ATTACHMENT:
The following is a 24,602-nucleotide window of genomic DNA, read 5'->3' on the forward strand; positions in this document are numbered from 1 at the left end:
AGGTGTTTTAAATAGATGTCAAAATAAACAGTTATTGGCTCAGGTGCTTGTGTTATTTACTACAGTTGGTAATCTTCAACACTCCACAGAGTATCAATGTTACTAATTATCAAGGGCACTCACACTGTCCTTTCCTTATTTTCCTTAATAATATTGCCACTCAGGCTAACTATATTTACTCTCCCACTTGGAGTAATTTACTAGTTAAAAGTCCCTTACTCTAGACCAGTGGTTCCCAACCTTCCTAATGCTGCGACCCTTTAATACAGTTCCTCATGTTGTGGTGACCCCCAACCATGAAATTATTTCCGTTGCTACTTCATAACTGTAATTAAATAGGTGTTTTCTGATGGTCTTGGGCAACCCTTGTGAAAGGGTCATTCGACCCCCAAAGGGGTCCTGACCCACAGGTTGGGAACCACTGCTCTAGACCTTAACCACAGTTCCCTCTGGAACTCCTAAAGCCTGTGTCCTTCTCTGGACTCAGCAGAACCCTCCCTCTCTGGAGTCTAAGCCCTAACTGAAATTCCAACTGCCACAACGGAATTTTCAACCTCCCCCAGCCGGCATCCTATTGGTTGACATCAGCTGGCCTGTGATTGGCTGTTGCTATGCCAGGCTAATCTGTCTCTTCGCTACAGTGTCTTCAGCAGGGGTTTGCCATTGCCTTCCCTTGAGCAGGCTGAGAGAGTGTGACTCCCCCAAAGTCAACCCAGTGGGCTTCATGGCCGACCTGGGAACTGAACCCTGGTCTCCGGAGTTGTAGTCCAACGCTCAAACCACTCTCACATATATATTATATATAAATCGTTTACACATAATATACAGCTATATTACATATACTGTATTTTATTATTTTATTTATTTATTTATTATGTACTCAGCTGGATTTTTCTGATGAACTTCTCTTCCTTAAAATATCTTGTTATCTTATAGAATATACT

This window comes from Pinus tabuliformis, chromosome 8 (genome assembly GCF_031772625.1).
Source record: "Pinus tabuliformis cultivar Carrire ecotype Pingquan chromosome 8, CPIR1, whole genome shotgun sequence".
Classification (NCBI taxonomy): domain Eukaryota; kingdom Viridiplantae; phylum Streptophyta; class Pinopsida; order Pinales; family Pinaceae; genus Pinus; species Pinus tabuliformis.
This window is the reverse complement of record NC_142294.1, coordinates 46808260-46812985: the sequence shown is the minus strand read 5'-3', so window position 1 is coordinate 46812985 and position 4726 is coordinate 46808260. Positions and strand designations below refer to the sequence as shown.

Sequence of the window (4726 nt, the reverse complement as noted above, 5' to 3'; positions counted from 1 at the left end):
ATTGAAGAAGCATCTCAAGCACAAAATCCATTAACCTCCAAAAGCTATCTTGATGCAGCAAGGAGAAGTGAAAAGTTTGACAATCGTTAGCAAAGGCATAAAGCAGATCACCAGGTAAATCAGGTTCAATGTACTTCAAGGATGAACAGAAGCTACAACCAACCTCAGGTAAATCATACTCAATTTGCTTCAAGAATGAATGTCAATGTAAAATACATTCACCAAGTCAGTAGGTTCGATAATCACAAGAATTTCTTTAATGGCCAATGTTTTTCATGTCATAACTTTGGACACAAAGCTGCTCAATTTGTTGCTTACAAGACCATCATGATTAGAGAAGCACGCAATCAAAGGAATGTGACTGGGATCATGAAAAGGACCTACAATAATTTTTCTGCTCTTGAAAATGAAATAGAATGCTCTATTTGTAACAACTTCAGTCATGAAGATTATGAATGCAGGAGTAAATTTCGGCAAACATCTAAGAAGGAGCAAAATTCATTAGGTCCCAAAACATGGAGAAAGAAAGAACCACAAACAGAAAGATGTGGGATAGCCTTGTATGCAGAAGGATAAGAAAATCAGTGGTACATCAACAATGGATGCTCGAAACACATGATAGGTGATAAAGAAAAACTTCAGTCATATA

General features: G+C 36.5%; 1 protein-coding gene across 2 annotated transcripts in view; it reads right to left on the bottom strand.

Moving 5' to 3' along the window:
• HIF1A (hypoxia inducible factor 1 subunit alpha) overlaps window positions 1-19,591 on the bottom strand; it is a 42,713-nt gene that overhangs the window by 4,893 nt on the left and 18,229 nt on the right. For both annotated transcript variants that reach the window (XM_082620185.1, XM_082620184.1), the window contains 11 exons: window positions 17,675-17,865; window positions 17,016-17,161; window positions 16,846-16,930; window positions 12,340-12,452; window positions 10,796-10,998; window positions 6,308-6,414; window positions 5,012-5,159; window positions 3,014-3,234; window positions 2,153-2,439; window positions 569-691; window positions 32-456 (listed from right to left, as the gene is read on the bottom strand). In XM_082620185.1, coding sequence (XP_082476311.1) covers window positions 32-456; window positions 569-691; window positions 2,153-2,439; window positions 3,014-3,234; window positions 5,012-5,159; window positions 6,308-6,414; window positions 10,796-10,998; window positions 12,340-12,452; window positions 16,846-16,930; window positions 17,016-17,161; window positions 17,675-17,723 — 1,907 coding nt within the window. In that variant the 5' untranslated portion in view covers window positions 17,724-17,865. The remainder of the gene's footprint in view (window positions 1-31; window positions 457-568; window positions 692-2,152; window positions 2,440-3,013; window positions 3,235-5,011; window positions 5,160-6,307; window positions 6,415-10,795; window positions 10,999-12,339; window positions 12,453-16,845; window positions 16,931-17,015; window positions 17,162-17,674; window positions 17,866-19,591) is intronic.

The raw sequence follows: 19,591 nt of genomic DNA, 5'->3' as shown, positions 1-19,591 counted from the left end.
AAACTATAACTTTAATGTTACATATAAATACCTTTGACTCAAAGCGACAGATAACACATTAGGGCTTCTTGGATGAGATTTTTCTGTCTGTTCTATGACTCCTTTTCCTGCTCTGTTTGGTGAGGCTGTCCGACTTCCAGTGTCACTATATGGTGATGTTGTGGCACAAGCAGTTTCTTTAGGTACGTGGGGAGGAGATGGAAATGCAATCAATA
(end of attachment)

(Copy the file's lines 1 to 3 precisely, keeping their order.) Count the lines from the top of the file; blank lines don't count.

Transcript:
The following is a 24,602-nucleotide window of genomic DNA, read 5'->3' on the forward strand; positions in this document are numbered from 1 at the left end:
AGGTGTTTTAAATAGATGTCAAAATAAACAGTTATTGGCTCAGGTGCTTGTGTTATTTACTACAGTTGGTAATCTTCAACACTCCACAGAGTATCAATGTTACTAATTATCAAGGGCACTCACACTGTCCTTTCCTTATTTTCCTTAATAATATTGCCACTCAGGCTAACTATATTTACTCTCCCACTTGGAGTAATTTACTAGTTAAAAGTCCCTTACTCTAGACCAGTGGTTCCCAACCTTCCTAATGCTGCGACCCTTTAATACAGTTCCTCATGTTGTGGTGACCCCCAACCATGAAATTATTTCCGTTGCTACTTCATAACTGTAATTAAATAGGTGTTTTCTGATGGTCTTGGGCAACCCTTGTGAAAGGGTCATTCGACCCCCAAAGGGGTCCTGACCCACAGGTTGGGAACCACTGCTCTAGACCTTAACCACAGTTCCCTCTGGAACTCCTAAAGCCTGTGTCCTTCTCTGGACTCAGCAGAACCCTCCCTCTCTGGAGTCTAAGCCCTAACTGAAATTCCAACTGCCACAACGGAATTTTCAACCTCCCCCAGCCGGCATCCTATTGGTTGACATCAGCTGGCCTGTGATTGGCTGTTGCTATGCCAGGCTAATCTGTCTCTTCGCTACAGTGTCTTCAGCAGGGGTTTGCCATTGCCTTCCCTTGAGCAGGCTGAGAGAGTGTGACTCCCCCAAAGTCAACCCAGTGGGCTTCATGGCCGACCTGGGAACTGAACCCTGGTCTCCGGAGTTGTAGTCCAACGCTCAAACCACTCTCACATATATATTATATATAAATCGTTTACACATAATATACAGCTATATTACATATACTGTATTTTATTATTTTATTTATTTATTTATTATGTACTCAGCTGGATTTTTCTGATGAACTTCTCTTCCTTAAAATATCTTGTTATCTTATAGAATATACT

This window comes from Pinus tabuliformis, chromosome 8 (genome assembly GCF_031772625.1).